In practice, this means ahead of any public hearing we must assess each of these legislative protections in relation to the overall investigation and in relation to each individual witness to ensure each threshold is met.

IBAC is also accountable for the conduct of its public examinations to the Victorian Inspectorate. This oversight includes an obligation for IBAC to notify the Victorian Inspectorate with reasons for deciding to hold a public examination.

As part of Victorian Parliament’s Integrity and Oversight Committee's (the Committee) annual review of integrity agency performance, this year, the Committee will also enquire into the management of the welfare of witnesses and others involved in investigations conducted by IBAC, Office of the Victorian Information Commissioner, Victorian Inspectorate, and the Victorian Ombudsman.

Given the significant powers that reside in each of Victoria's integrity agencies, the Victorian community rightly expects to understand and be assured that each agency performs its functions to the highest possible standard and with regard for the wellbeing and safety for all involved in our work.

At IBAC, we welcome the opportunity to inform the Committee, and the broader community, of the work we undertake in the management of witness wellbeing. Further still, we look forward to hearing from others on best practice principles and the approach they take in the management of witness wellbeing so that we can identify and implement improvement to our current practices.

Operation Ord

January saw a significant operational development with the final person sentenced following Operation Ord, IBAC's major investigation into allegations of corrupt conduct by senior officers of the Department of Education and Training (DET), in connection with the use of 'banker schools'.

Mr Robert Napoli, the brother of jailed former DET Director, Nino Napoli, was sentenced to a Community Corrections Order for a period of three years after entering a guilty plea of one charge of conspiracy to defraud. Mr Napoli is one of six people charged in 2017 with a range of criminal offences as a result of Operation Ord.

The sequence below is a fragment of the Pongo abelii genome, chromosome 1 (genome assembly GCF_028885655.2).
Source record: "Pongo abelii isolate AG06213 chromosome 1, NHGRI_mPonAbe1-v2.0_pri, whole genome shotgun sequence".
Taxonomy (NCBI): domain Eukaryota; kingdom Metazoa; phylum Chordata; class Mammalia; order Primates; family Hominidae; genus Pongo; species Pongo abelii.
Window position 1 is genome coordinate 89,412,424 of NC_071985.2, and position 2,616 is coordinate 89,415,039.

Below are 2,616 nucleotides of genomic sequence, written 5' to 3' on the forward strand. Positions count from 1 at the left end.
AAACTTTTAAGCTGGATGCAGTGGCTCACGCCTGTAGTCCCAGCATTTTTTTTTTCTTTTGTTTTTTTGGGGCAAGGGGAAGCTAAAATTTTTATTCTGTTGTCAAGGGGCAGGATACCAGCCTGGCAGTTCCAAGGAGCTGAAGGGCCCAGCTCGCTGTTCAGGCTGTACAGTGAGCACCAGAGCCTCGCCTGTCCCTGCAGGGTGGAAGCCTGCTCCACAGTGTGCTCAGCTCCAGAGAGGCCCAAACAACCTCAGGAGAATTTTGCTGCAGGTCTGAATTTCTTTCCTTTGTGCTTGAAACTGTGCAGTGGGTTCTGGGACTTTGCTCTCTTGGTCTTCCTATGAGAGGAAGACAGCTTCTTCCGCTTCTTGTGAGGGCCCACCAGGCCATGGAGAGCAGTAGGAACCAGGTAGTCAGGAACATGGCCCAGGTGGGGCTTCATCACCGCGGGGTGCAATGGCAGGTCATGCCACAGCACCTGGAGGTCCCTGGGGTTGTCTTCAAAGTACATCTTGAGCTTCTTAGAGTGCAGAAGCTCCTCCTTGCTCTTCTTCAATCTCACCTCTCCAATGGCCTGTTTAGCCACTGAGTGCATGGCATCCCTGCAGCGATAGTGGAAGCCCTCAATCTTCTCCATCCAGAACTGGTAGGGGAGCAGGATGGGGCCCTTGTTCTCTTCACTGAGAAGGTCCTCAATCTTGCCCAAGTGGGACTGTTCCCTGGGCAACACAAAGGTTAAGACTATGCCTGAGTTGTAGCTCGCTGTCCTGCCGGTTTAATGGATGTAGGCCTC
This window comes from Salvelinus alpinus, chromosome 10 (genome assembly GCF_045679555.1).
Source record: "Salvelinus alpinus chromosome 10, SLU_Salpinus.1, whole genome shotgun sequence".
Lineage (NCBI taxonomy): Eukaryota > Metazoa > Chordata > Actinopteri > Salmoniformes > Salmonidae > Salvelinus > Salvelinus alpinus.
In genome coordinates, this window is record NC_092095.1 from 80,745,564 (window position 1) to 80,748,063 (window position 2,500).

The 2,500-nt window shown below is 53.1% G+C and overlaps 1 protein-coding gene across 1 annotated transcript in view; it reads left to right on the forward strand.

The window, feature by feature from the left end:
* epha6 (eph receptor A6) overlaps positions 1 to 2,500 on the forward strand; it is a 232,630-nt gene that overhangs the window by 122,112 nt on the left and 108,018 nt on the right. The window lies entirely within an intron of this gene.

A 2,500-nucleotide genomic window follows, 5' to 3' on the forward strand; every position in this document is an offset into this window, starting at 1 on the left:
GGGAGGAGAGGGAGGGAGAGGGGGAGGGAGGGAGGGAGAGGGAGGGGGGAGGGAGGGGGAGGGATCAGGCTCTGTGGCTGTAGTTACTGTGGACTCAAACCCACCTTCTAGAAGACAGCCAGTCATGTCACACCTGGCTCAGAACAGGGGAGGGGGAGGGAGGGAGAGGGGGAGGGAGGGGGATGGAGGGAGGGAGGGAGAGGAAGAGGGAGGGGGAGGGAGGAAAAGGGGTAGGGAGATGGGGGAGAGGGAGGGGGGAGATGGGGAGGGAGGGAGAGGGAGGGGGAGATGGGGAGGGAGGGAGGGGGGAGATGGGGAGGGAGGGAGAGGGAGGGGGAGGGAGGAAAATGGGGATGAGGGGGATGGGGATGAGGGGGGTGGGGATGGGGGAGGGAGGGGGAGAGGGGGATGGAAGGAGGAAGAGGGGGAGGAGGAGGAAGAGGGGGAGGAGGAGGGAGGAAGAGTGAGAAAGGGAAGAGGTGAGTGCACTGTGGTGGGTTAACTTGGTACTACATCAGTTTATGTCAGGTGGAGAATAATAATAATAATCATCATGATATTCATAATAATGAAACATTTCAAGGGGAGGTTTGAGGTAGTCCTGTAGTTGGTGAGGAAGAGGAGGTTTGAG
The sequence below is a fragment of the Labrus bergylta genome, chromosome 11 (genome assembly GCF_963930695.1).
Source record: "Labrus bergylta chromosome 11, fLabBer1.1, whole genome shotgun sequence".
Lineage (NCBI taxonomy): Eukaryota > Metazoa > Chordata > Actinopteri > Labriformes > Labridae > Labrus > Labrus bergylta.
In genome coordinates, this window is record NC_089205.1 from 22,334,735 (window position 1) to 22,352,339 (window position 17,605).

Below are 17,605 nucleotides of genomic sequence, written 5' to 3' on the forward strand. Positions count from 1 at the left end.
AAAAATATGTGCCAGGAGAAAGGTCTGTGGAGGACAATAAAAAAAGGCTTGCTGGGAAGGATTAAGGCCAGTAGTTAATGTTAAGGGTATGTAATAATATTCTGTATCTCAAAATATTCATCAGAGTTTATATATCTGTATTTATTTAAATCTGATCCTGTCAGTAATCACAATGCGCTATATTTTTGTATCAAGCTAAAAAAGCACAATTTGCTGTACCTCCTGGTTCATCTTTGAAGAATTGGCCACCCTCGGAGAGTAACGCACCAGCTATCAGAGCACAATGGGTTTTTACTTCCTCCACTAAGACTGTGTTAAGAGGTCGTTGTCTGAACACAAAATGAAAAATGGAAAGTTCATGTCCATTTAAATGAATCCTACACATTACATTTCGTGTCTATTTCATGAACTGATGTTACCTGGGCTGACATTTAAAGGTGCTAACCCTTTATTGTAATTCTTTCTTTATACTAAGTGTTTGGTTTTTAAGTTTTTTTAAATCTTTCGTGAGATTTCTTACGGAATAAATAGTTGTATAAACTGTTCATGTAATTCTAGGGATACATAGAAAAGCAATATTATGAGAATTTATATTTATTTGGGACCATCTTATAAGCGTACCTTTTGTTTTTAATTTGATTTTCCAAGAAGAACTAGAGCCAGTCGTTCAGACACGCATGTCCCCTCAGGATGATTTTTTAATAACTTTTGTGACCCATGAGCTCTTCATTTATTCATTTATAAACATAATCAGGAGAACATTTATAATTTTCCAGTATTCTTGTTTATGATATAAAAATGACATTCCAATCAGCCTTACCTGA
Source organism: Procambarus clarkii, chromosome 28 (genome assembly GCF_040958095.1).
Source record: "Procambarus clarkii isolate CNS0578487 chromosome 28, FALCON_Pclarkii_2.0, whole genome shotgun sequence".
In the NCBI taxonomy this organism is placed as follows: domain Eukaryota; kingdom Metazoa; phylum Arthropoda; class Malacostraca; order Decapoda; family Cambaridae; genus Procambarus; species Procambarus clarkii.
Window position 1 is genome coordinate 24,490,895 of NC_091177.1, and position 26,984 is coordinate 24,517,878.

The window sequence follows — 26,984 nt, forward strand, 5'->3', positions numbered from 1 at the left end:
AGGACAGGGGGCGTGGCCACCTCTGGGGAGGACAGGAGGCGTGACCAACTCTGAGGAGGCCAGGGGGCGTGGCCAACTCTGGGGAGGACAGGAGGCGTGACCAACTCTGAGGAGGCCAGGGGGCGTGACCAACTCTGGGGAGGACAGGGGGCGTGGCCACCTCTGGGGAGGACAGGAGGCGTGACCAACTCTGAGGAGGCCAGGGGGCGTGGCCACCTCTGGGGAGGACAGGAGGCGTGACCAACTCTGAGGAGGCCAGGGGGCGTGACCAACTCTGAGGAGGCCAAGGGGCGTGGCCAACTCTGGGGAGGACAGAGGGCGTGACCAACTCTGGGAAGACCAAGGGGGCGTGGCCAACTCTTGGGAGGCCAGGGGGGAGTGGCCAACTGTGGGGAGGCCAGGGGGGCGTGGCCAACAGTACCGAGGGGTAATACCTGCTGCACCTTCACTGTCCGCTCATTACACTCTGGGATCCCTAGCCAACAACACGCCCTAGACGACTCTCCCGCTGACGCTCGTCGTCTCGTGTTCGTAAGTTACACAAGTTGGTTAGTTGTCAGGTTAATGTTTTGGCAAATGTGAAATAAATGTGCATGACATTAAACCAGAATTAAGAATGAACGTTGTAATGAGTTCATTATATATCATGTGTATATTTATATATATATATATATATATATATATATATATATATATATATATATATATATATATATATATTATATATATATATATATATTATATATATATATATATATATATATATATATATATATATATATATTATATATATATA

Improving accessibility

This edition of IBAC Insights features a piece on our Focus Communities Strategy. This is a multi-year program of work which aims to help IBAC engage with Victorian communities who are diverse or experience vulnerability or marginalisation, so that we can better understand their needs and priorities and improve awareness of our role in preventing and exposing public sector corruption and police misconduct.

You can also read about the improvements to our online complaints form, including a suite of changes to make it easier to understand and use. These changes were informed by testing and interviews with members of the general public and the public sector. We improved our complaint form to address what was found, along with feedback from other stakeholders, and launched the updated form earlier this year.

New Executive Director Prevention and Communication at IBAC

I’d like to take this opportunity to welcome IBAC's new Executive Director Prevention and Communication, Linda Timothy who started at IBAC in February. Linda is an experienced leader with significant experience across public policy, stakeholder engagement, marketing and communications as well as in the delivery of organisational and legislative reform. I am very pleased to have Linda as part of our team and look forward to working with her to deliver the critical prevention and communication initiatives.

The Honourable Robert Redlich AM, QC

IBAC Commissioner